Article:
Payments for EU/EEA jobseekers 9 If applying for JA then subject to the HRC and must demonstrate that he or she satisfies it as Department states: “...the provisions of Regulation 883/04 which deal with the co-ordination of social security entitlements for migrant workers moving within the EEA specifically allow for the application of a HRC in relation to such payments.” In relation to SWA it is not necessary to satisfy the HRC if: An EEA national who is engaged in genuine and effective employment in Ireland is regarded as a migrant worker under EC law... A person who has been so employed and retains his or her “worker” status in accordance with Regulation 1612/68 as amended by Directive 2004/38 (transposed into national law by S.I. 656/06) continues to be protected by this provision. Concern that people may be encouraged to apply for SWA rather than JA to get payment in the short-term
Practical differences between payments 10 The SWA payment is €186 per week whereas JA is €188; He or she cannot add social insurance credits when receiving SWA which may have an impact on any future entitlements; The Department of Social Protection’s labour activation supports such as Intreo are only available to those on a jobseekers payment or where he or she is signing for credits; There is a different means-test and different treatment of part- time work; A person on SWA cannot access the Back to Work Enterprise Scheme or Back to Education Schemes as he or she is not in receipt of a qualifying payment.
Figures on EU/EEA Jobseekers in Ireland 11 In December 2012 there were 60,872 non-Irish EU nationals on Live Register (Central Statistics Office) This figure may include people in receipt of JB or JA In 3 rd Quarter of 2012, according to the Quarterly National Household Survey there were at least 38,700 unemployed non-Irish EU nationals There were 324,500 people overall classified as unemployed Down from at least 43,100 in Quarter 3 of 2011 In 2011, according to the Minister for Social Protection: 1768/2222 (79%) Jobseekers Allowance refusals related to non-Irish EU nationals disallowed on the basis of the HRC. The number of non-Irish EU nationals disallowed JA made up 39% of the total 4494 refusals of all welfare payments on basis of HRC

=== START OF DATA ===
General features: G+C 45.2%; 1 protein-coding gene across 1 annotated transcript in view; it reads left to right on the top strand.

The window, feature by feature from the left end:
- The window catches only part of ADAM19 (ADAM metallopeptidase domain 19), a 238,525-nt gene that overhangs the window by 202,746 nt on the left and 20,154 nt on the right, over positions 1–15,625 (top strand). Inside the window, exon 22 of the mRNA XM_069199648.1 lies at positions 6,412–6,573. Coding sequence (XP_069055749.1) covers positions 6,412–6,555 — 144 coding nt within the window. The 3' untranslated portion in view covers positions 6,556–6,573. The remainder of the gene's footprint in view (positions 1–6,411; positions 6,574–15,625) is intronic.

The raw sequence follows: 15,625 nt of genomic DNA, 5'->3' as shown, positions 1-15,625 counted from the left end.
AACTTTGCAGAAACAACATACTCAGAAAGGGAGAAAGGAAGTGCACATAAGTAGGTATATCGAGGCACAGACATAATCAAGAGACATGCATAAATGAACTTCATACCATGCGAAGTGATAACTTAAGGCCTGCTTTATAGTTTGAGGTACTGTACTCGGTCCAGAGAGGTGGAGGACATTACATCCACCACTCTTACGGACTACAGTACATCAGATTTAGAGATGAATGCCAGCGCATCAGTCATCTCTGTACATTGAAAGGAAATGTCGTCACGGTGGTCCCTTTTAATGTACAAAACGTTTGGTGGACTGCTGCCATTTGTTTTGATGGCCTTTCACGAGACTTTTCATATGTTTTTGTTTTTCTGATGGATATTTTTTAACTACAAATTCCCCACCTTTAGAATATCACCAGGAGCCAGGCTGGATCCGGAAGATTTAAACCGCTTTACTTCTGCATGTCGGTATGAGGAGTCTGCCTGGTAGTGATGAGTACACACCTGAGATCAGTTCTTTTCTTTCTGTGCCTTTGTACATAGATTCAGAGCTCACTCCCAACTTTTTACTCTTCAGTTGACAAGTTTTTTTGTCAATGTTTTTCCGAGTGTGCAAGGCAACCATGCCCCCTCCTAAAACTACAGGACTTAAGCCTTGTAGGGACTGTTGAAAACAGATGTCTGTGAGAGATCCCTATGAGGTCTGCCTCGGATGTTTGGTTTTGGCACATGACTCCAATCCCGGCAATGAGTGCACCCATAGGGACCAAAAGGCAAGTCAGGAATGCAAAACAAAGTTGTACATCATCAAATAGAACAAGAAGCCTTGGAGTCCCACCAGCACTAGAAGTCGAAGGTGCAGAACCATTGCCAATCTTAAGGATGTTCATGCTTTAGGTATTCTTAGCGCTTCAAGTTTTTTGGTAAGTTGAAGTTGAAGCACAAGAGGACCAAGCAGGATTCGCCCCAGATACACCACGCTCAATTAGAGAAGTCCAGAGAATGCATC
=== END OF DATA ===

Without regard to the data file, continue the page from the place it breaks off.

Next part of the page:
Social Welfare Appeals 12 Chief Appeals Officer’s 2011 annual report noted: 20% of cases awaiting oral hearing related to JA appeals on HRC (1000 files) Increasing number of cases related to EU nationals as a result of the economic downturn Complexity of the right to reside condition, particularly for EU nationals, Potential for over reliance on an employment record in determining the HRC, and that a person can, and often does, have a centre of interest in this State, notwithstanding that his or her immediate family are resident in another State. However, appellants have no entitlement to access previous decisions which may be relevant to their appeal.
Concerns 13 Misapplication of HRC leads to EU/EEA migrant workers not being able to access JA, the more appropriate payment. People in this situation may be encouraged to apply for SWA rather than JA to avoid the application of HRC. EU/EEA nationals who cannot access any payments may be returned to their country of origin From Jan-Aug 2012, 139 EU nationals were repatriated by the Reception & Integration Agency No clear safeguards in place to ensure that someone is not returned when they may have an entitlement Appeals for JA were taking on average 25 weeks for a summary decision and 36 weeks for an oral hearing
Conclusions 14 Better statistical data should be kept on EU/EEA migrants in Republic of Ireland Better decisions on habitual residence should be made and people should be able to access their entitlements in a fair and timely manner Less appeals necessary Appropriate safeguards should be put in place to ensure that people will not be repatriated without first checking that they are not entitled to any payments or that they are not awaiting a decision/appeal People should not experience difficulty accessing JA where it is the correct and appropriate payment for them to receive
Further information 15 See our website Sign up to PILA Bulletin at For more information on Irish social security schemes see For information on social welfare appeals see For information on EU social security law see For statistics on return of EU12 Accession State Nationals see: For Parliamentary Questions and debates see